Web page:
• I wrote a domestic noir thriller under a different name (in a month!).
  • I wrote a Ruby Tuesday novella.
  • I ran workshops locally.
  • I got a day job where I get to be a professional writer.
  • I committed to learning as much as possible about writing, through self publishing podcasts, TED talks and marketing books.
  • I got signed by an agent.
  • I had an article published on The Creative Penn’s website. (I’m a total fangirl)
  • I passed my MSc in creative writing for therapeutic purposes.So what’s next?

Well, I’m hoping 2018 will be less of a political shit storm. But in the meantime, I’m going to keep chugging along and pushing more boundaries:

  • Writing a book for my agent
  • Writing the third in the Martini Club series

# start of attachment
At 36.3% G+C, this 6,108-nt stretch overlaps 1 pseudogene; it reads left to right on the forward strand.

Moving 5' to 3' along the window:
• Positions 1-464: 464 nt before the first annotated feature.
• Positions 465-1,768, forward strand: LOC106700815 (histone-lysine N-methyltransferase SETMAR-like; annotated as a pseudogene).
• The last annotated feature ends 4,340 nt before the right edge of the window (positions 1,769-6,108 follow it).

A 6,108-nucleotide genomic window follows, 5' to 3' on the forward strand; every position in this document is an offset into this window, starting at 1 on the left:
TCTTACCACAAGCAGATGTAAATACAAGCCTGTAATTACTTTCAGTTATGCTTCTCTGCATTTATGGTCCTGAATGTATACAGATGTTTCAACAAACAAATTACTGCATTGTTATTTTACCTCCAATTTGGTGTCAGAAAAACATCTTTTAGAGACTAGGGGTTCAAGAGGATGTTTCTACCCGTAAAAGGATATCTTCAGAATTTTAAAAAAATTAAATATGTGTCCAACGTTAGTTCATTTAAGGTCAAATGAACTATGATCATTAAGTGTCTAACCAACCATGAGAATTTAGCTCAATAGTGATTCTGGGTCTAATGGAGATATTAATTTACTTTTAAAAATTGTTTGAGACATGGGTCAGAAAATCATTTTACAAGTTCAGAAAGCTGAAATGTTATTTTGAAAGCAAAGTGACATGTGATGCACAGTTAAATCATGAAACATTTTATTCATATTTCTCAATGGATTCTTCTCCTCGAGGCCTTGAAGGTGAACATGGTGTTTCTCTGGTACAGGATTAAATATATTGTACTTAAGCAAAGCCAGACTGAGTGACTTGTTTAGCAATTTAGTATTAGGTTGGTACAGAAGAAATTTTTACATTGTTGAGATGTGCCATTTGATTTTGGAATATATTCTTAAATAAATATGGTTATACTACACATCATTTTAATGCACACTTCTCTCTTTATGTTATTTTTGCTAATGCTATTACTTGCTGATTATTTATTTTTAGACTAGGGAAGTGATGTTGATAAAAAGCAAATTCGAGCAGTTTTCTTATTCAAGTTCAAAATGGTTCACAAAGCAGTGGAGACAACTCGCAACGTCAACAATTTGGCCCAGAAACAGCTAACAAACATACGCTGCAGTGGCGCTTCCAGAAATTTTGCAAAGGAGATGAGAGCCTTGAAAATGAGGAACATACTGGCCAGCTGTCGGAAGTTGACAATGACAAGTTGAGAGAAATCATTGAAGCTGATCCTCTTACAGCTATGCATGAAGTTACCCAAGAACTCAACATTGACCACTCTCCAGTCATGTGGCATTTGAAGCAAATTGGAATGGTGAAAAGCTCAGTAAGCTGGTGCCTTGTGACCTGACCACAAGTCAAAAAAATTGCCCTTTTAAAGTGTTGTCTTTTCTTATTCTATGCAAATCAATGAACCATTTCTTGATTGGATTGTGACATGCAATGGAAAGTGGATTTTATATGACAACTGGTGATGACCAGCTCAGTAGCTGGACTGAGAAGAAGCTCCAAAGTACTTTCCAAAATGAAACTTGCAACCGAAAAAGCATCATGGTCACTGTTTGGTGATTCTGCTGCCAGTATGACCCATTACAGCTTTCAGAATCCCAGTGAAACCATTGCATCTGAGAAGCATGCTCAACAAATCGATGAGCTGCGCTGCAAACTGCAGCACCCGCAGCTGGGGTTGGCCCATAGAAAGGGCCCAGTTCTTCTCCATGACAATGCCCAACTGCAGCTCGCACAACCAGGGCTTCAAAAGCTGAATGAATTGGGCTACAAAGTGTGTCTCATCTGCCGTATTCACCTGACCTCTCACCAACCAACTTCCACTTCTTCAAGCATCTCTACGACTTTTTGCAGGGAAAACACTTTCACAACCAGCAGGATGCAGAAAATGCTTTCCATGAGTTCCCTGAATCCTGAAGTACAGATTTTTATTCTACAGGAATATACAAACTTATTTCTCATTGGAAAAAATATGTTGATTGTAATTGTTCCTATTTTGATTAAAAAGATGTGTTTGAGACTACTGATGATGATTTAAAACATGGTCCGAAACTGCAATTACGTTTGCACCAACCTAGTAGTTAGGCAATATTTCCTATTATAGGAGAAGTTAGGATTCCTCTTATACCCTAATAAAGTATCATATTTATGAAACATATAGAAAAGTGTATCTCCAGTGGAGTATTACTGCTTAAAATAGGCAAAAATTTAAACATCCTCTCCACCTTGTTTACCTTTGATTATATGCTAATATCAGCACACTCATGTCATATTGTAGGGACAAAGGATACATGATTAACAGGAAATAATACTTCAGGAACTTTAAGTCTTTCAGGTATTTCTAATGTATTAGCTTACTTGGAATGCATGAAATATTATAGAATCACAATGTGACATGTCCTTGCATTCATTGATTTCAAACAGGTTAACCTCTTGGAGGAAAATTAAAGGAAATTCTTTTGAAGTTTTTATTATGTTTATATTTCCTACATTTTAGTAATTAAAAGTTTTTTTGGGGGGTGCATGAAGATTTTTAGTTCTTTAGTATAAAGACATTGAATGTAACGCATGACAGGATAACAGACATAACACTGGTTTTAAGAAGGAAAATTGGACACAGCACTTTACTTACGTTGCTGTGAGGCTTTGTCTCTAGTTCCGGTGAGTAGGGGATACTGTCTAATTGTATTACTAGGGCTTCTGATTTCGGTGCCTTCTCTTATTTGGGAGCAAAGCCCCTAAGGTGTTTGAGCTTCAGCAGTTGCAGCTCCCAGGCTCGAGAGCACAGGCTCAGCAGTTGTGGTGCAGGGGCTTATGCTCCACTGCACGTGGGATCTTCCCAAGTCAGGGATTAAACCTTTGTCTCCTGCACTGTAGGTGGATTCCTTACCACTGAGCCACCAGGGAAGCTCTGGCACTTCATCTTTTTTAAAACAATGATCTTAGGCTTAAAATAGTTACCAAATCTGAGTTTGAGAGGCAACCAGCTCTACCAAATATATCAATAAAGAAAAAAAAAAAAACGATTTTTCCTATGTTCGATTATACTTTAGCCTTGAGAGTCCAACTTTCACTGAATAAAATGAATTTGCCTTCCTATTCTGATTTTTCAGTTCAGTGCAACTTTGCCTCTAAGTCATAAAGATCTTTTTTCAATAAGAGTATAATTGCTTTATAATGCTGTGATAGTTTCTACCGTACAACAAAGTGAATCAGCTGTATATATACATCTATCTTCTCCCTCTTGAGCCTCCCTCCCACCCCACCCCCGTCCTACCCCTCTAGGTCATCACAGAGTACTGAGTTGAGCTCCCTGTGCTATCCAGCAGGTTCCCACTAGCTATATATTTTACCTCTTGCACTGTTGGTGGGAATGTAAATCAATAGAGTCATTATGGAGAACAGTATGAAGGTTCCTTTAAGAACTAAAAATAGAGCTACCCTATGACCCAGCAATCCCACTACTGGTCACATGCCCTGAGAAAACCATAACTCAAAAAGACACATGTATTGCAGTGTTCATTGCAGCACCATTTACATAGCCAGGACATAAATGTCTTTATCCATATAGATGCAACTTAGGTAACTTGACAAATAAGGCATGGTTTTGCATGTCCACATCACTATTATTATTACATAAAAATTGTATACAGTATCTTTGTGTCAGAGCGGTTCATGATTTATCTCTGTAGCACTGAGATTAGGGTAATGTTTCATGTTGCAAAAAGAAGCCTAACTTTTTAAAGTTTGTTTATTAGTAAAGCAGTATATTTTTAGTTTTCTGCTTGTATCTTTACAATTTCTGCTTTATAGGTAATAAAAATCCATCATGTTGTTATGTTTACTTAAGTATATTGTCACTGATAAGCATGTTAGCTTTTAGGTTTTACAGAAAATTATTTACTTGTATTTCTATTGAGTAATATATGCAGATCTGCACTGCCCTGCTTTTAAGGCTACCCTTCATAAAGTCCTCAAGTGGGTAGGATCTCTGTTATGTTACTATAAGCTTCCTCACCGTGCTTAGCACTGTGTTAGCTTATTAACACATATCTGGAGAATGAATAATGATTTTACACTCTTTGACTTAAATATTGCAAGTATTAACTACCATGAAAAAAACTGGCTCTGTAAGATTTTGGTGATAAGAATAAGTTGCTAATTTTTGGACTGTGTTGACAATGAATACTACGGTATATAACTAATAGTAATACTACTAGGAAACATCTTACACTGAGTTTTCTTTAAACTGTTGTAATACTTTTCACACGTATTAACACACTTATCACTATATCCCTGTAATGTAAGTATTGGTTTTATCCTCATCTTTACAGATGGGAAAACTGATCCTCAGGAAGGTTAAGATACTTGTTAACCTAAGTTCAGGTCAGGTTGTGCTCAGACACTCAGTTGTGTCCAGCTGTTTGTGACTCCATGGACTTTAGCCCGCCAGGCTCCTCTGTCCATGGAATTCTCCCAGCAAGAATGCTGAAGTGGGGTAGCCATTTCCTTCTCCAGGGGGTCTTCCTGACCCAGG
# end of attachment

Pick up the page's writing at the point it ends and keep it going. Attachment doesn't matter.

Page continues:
• Giving a talk on my creative process at a lit fest (will be working on my public speaking!)
  • Aiming for paperback
  • Making the most of my rights
  • Looking into running a summer writing retreat
  • Possibly giving a talk on my MSc research (eep, again with the public speaking

What are you proud of having achieved this year? How are you challenging yourself next year? Be loud and proud about your goals – they might not always happen at once, but if you keep the dream alive and keep your focus, they get closer. And then there’s always another dream.

Uncategorized, writing tips

The Choir on Hope Street gets a gorgeous new look!

I’m so excited to have my lovely friend Annie Lyons on the blog today. Annie wrote one of my favourite books of 2017 (which will incidentally be featured in that post next week) The Choir on Hope Street.

It is just so uplifting, life-affirming and funny. I’ve read every one of Annie’s books and she only gets better. This book absolutely made me want to sing!